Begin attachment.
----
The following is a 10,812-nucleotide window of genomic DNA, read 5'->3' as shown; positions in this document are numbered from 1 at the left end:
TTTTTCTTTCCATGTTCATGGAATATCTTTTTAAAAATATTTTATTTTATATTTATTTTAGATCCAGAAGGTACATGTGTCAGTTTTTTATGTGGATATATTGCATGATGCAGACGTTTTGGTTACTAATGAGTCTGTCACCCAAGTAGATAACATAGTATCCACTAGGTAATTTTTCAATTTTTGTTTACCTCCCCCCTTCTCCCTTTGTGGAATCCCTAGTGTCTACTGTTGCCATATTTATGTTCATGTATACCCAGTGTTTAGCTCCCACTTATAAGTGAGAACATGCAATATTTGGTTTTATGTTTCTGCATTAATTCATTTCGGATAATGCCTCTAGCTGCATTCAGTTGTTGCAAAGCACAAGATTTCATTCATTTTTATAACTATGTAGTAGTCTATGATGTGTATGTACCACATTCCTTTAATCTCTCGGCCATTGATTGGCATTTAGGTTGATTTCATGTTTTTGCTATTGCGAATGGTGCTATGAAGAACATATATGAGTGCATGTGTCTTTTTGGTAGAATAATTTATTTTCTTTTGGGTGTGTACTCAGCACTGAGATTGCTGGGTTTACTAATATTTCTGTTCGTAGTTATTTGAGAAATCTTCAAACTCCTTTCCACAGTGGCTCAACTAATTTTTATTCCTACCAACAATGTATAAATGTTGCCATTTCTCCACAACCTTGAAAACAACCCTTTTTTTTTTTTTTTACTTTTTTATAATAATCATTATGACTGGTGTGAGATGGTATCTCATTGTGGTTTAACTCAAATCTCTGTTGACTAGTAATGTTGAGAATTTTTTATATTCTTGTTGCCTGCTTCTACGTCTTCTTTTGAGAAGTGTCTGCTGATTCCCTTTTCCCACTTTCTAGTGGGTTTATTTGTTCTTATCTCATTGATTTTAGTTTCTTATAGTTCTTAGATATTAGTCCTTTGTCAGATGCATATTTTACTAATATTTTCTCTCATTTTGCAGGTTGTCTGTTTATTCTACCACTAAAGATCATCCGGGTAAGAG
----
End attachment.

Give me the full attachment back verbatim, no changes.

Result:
The following is a 10,812-nucleotide window of genomic DNA, read 5'->3' as shown; positions in this document are numbered from 1 at the left end:
TTTTTCTTTCCATGTTCATGGAATATCTTTTTAAAAATATTTTATTTTATATTTATTTTAGATCCAGAAGGTACATGTGTCAGTTTTTTATGTGGATATATTGCATGATGCAGACGTTTTGGTTACTAATGAGTCTGTCACCCAAGTAGATAACATAGTATCCACTAGGTAATTTTTCAATTTTTGTTTACCTCCCCCCTTCTCCCTTTGTGGAATCCCTAGTGTCTACTGTTGCCATATTTATGTTCATGTATACCCAGTGTTTAGCTCCCACTTATAAGTGAGAACATGCAATATTTGGTTTTATGTTTCTGCATTAATTCATTTCGGATAATGCCTCTAGCTGCATTCAGTTGTTGCAAAGCACAAGATTTCATTCATTTTTATAACTATGTAGTAGTCTATGATGTGTATGTACCACATTCCTTTAATCTCTCGGCCATTGATTGGCATTTAGGTTGATTTCATGTTTTTGCTATTGCGAATGGTGCTATGAAGAACATATATGAGTGCATGTGTCTTTTTGGTAGAATAATTTATTTTCTTTTGGGTGTGTACTCAGCACTGAGATTGCTGGGTTTACTAATATTTCTGTTCGTAGTTATTTGAGAAATCTTCAAACTCCTTTCCACAGTGGCTCAACTAATTTTTATTCCTACCAACAATGTATAAATGTTGCCATTTCTCCACAACCTTGAAAACAACCCTTTTTTTTTTTTTTTACTTTTTTATAATAATCATTATGACTGGTGTGAGATGGTATCTCATTGTGGTTTAACTCAAATCTCTGTTGACTAGTAATGTTGAGAATTTTTTATATTCTTGTTGCCTGCTTCTACGTCTTCTTTTGAGAAGTGTCTGCTGATTCCCTTTTCCCACTTTCTAGTGGGTTTATTTGTTCTTATCTCATTGATTTTAGTTTCTTATAGTTCTTAGATATTAGTCCTTTGTCAGATGCATATTTTACTAATATTTTCTCTCATTTTGCAGGTTGTCTGTTTATTCTACCACTAAAGATCATCCGGGTAAGAG